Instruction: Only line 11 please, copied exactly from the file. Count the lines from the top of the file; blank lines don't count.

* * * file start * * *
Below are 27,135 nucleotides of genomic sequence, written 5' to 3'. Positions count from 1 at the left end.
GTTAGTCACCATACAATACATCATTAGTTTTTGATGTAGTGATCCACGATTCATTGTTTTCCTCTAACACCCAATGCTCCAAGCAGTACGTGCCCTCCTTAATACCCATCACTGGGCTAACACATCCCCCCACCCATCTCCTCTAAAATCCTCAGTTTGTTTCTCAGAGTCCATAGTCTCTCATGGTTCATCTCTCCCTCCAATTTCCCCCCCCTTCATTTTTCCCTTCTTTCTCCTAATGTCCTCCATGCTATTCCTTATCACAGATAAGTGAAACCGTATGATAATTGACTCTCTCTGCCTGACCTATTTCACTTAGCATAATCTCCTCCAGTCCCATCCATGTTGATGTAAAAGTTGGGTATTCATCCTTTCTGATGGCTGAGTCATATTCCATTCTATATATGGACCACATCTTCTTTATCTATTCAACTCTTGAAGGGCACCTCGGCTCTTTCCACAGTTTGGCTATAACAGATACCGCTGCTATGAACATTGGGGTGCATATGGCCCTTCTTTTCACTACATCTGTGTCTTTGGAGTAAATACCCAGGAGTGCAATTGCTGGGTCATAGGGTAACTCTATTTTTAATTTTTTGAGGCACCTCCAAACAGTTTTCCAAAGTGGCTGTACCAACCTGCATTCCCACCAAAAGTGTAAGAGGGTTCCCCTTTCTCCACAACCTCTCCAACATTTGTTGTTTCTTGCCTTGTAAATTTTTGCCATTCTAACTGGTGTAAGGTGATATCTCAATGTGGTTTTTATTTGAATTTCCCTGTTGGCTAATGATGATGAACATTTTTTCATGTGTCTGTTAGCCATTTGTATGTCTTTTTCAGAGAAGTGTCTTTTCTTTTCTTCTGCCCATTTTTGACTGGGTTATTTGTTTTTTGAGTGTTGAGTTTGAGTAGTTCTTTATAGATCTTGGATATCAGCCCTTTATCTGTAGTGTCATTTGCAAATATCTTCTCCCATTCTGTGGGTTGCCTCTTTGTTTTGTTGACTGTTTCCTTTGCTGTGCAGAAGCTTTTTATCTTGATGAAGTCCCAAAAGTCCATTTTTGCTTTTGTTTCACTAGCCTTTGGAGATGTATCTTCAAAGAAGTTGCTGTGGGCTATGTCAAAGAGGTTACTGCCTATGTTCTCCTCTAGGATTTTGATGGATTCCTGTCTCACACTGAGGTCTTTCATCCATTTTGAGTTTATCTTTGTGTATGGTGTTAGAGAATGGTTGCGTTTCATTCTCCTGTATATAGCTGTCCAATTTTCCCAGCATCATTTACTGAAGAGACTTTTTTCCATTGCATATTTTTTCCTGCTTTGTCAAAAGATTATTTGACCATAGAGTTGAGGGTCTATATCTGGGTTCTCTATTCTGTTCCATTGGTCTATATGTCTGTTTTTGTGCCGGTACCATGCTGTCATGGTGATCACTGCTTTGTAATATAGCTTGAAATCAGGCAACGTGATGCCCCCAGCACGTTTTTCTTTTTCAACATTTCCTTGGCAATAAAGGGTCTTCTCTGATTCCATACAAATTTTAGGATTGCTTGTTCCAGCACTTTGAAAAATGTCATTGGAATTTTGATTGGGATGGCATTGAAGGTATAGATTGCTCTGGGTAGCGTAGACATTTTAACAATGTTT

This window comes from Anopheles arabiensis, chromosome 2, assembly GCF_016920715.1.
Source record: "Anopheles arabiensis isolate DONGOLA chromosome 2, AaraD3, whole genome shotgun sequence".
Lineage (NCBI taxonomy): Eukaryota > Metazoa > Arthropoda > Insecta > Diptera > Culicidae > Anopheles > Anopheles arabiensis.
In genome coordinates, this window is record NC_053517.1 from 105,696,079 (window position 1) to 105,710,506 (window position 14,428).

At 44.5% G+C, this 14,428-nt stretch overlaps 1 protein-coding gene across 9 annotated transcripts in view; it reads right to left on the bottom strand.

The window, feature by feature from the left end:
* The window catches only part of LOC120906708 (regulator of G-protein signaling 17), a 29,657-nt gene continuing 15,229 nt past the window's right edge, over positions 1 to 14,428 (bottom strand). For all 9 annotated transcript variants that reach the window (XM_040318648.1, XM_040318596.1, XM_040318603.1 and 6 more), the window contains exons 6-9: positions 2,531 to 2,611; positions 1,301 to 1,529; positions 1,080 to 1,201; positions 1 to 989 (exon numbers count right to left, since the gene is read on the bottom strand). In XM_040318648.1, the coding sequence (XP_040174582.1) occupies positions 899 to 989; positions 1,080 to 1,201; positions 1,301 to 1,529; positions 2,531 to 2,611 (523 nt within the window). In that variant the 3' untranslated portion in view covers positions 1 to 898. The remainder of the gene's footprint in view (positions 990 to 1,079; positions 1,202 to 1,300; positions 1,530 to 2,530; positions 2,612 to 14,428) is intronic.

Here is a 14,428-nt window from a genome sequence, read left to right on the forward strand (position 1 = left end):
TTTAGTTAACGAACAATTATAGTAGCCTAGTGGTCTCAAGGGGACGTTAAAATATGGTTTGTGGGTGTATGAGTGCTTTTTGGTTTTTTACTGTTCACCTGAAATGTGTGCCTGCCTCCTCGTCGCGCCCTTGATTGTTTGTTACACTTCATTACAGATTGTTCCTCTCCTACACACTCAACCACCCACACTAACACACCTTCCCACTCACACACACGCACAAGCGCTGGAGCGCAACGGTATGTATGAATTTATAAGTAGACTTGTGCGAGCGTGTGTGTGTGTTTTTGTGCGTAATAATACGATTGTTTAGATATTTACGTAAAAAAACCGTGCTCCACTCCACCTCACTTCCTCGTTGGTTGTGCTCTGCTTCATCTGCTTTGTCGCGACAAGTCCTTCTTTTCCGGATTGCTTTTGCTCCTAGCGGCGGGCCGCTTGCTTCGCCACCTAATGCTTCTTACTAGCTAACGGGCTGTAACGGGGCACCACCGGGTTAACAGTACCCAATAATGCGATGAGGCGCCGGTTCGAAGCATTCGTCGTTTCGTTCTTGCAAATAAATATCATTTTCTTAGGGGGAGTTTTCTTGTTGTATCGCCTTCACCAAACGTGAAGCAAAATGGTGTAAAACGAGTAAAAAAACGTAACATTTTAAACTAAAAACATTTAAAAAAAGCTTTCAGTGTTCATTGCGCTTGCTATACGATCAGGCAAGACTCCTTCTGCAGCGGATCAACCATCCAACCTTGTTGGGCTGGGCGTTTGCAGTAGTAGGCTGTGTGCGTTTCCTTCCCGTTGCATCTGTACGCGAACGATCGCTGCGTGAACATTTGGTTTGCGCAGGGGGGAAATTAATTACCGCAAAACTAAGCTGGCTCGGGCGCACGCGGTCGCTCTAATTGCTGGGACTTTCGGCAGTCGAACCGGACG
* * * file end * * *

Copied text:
TTTAGTTAACGAACAATTATAGTAGCCTAGTGGTCTCAAGGGGACGTTAAAATATGGTTTGTGGGTGTATGAGTGCTTTTTGGTTTTTTACTGTTCACCTGAAATGTGTGCCTGCCTCCTCGTCGCGCCCTTGATTGTTTGTTACACTTCATTACAGATTGTTCCTCTCCTACACACTCAACCACCCACACTAACACACCTTCCCACTCACACACACGCACAAGCGCTGGAGCGCAACGGTATGTATGAATTTATAAGTAGACTTGTGCGAGCGTGTGTGTGTGTTTTTGTGCGTAATAATACGATTGTTTAGATATTTACGTAAAAAAACCGTGCTCCACTCCACCTCACTTCCTCGTTGGTTGTGCTCTGCTTCATCTGCTTTGTCGCGACAAGTCCTTCTTTTCCGGATTGCTTTTGCTCCTAGCGGCGGGCCGCTTGCTTCGCCACCTAATGCTTCTTACTAGCTAACGGGCTGTAACGGGGCACCACCGGGTTAACAGTACCCAATAATGCGATGAGGCGCCGGTTCGAAGCATTCGTCGTTTCGTTCTTGCAAATAAATATCATTTTCTTAGGGGGAGTTTTCTTGTTGTATCGCCTTCACCAAACGTGAAGCAAAATGGTGTAAAACGAGTAAAAAAACGTAACATTTTAAACTAAAAACATTTAAAAAAAGCTTTCAGTGTTCATTGCGCTTGCTATACGATCAGGCAAGACTCCTTCTGCAGCGGATCAACCATCCAACCTTGTTGGGCTGGGCGTTTGCAGTAGTAGGCTGTGTGCGTTTCCTTCCCGTTGCATCTGTACGCGAACGATCGCTGCGTGAACATTTGGTTTGCGCAGGGGGGAAATTAATTACCGCAAAACTAAGCTGGCTCGGGCGCACGCGGTCGCTCTAATTGCTGGGACTTTCGGCAGTCGAACCGGACG